The revenge story dissipated while new numbers materialized to measure the Angels’ season.
Neither was a good development.
They matched a season high with their sixth straight loss Sunday and fell a season-high 17½ games behind the first-place Houston Astros. Not that they’re watching the standings anymore, but a 3-1 loss at Angel Stadium was telling.
They couldn’t take advantage of another good outing by Felix Pena and managed four hits in a series sweep by Houston. They got Shohei Ohtani to pinch hit with a runner on with two outs in the ninth inning, but Ohtani struck out against Roberto Osuna, a day after Ohtani was hit by an Osuna pitch.
The Angels were in that position, after their other stars — Mike Trout, Albert Pujols and Andrelton Simmons — went a combined 1 for 11.
“We hit some balls hard, but for the most part, though, we didn’t pressure them on the offensive side the way we needed them to,” manager Mike Scioscia said.
The Angels have not led since Aug.19, a streak of 48 innings. Pena can attest to that, having received just 11 runs of support in his last nine starts.
He was the losing pitcher but could only be faulted for a third-inning hiccup in a season-high 97-pitch appearance that showed his potential for a bigger role.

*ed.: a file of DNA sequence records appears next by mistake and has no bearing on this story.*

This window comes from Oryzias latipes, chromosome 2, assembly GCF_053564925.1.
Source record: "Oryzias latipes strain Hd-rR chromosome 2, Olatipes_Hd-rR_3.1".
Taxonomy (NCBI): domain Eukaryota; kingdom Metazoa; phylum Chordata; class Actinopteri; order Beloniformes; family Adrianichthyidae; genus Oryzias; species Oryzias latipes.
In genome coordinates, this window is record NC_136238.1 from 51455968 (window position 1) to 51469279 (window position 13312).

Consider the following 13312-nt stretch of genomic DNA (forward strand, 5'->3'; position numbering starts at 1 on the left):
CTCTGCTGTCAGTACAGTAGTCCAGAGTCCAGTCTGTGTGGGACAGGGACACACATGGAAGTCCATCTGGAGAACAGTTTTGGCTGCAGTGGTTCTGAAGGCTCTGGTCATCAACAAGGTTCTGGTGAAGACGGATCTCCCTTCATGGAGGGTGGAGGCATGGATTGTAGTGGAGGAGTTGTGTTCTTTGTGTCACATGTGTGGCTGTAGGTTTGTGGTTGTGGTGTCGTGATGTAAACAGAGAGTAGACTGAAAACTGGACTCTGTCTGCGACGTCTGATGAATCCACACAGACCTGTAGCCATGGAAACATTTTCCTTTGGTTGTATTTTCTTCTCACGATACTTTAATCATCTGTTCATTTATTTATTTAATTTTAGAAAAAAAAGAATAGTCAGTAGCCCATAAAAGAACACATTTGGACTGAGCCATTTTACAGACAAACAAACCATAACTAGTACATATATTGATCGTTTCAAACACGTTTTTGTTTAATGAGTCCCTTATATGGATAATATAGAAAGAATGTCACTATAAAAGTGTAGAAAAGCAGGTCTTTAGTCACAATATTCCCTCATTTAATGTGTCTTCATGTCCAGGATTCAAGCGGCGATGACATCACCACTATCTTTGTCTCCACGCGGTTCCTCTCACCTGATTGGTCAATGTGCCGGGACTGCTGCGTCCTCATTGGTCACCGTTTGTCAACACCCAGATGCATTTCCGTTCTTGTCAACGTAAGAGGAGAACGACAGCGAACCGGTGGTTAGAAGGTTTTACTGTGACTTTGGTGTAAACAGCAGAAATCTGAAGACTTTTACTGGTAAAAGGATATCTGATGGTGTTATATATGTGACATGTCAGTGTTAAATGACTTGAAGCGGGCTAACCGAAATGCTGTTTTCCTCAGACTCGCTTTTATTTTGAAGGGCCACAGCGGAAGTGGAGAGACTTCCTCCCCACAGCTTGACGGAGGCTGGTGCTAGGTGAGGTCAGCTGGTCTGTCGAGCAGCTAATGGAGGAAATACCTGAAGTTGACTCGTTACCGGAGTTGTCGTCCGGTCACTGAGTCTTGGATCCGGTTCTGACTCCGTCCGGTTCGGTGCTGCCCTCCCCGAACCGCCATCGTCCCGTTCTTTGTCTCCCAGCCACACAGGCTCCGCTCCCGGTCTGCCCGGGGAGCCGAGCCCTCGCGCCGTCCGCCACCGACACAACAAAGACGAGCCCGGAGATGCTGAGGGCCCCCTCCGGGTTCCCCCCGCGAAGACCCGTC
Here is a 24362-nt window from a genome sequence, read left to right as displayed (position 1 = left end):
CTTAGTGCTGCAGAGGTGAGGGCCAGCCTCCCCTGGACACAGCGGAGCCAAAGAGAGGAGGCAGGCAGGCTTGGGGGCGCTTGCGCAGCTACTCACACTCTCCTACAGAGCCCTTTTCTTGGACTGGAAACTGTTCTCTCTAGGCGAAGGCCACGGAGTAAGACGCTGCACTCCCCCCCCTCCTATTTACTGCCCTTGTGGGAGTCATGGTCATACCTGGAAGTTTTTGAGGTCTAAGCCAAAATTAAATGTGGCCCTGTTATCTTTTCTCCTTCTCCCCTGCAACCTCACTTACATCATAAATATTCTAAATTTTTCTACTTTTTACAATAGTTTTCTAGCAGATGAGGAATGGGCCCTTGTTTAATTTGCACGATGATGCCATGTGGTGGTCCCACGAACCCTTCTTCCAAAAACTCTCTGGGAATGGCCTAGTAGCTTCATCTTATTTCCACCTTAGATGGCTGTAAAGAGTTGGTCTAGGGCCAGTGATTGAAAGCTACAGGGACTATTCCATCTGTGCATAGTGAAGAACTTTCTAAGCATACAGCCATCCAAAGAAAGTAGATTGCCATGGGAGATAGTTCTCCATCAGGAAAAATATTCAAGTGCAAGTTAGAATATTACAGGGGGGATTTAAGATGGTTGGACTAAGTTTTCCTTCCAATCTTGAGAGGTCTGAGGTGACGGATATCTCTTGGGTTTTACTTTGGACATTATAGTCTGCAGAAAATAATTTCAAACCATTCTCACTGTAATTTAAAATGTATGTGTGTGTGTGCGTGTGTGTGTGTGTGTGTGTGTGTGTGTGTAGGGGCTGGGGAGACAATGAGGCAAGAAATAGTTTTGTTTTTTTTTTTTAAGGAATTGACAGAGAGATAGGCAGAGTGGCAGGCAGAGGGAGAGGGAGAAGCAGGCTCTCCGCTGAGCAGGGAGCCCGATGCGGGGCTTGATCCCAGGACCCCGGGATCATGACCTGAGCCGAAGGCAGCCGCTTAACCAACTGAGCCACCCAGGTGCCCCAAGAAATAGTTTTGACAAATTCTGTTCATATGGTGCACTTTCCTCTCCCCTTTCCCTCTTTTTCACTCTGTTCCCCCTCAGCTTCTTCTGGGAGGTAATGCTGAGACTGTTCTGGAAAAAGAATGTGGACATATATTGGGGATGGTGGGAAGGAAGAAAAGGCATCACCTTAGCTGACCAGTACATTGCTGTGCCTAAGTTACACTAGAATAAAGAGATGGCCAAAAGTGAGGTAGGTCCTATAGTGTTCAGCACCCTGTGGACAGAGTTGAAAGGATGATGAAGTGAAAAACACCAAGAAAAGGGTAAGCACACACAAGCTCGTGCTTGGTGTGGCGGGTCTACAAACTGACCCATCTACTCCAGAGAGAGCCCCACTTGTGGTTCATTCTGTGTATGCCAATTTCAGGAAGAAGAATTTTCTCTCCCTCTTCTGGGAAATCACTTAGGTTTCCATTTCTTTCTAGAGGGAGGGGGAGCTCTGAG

At the end of the game, Pena said he asked pitching coach Charles Nagy how many pitches he threw because he didn’t feel tired. Nagy worked with Pena on having better starts to games in what Scioscia referred to as “staggered warmups.”
In his first start since a 12-strikeout performance against Arizona, Pena retired the first six batters on 25 pitches.
“That was the difference today,” Pena said through an interpreter. “Basically I tried to emulate the warmup.”
Relievers Cam Bedrosian, Blake Parker and Hansel Robles picked up from Pena and gave the Angels a chance. Their lone run came on Kole Calhoun’s fielder’s choice.
Houston’s Framber Valdez made his first major league start and kept the Angels quiet with one run allowed on two hits in five innings. He struck out Trout with a 95-mph fastball in the fourth inning.
David Fletcher singled with two outs in the eighth to get Trout to the plate, and Trout struck out on a pitch outside the strike zone from Hector Rondon.
The day might have been summed up by Eric Young Jr.’s third-inning at-bat. He appeared to foul off a pitch that bounced behind the plate, but Houston catcher Max Stassi grabbed it and turned it into a double play.
“It looked like the catcher picked it up and carried it into the field of play,” Scioscia said. “It doesn’t matter where the ball bounces, it’s where it touches the fielder.”
First-round draft pick Jordyn Adams is recovering from a broken jaw from an outfield collision and has had his jaw wired shut, according to MLB.com.
Adams worked out at Angel Stadium before the game. The 19-year-old was hitting .267 with 13 RBIs in 29 games in rookie league this season.